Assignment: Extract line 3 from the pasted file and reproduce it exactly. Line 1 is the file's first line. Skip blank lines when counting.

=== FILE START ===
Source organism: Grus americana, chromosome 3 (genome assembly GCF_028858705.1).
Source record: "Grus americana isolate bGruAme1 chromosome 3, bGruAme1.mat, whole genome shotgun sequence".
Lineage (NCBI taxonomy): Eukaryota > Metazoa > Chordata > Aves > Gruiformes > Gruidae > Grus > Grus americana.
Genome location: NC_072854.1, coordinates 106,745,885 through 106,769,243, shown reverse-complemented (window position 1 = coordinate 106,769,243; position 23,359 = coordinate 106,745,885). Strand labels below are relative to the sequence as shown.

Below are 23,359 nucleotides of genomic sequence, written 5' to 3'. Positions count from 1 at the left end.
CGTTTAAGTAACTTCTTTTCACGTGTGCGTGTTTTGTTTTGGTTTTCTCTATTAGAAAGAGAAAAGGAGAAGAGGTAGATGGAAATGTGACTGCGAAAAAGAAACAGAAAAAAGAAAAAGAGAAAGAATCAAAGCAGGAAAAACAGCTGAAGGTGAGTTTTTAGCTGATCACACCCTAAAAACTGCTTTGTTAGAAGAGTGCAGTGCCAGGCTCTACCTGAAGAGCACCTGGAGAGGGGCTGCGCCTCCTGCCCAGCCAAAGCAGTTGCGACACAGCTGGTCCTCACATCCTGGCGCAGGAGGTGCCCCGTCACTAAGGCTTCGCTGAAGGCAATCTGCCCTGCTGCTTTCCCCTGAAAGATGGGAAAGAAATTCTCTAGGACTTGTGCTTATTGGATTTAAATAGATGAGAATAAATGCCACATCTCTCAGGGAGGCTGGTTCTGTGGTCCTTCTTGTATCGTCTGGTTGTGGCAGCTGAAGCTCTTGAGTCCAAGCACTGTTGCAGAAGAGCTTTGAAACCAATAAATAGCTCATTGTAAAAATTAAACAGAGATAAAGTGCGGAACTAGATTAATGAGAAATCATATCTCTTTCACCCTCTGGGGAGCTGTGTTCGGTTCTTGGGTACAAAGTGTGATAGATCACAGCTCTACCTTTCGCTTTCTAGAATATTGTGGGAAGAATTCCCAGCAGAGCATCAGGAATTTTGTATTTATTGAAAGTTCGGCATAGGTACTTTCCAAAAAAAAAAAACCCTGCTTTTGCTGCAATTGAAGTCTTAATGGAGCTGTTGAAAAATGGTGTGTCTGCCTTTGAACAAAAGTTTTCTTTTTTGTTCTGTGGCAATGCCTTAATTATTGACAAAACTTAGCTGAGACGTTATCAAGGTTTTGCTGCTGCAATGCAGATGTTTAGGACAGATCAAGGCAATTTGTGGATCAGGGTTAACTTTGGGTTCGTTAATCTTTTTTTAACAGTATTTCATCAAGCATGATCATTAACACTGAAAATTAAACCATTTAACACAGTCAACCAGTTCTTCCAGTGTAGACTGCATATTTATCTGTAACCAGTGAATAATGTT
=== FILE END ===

Lineage (NCBI taxonomy): Eukaryota > Metazoa > Chordata > Aves > Gruiformes > Gruidae > Grus > Grus americana.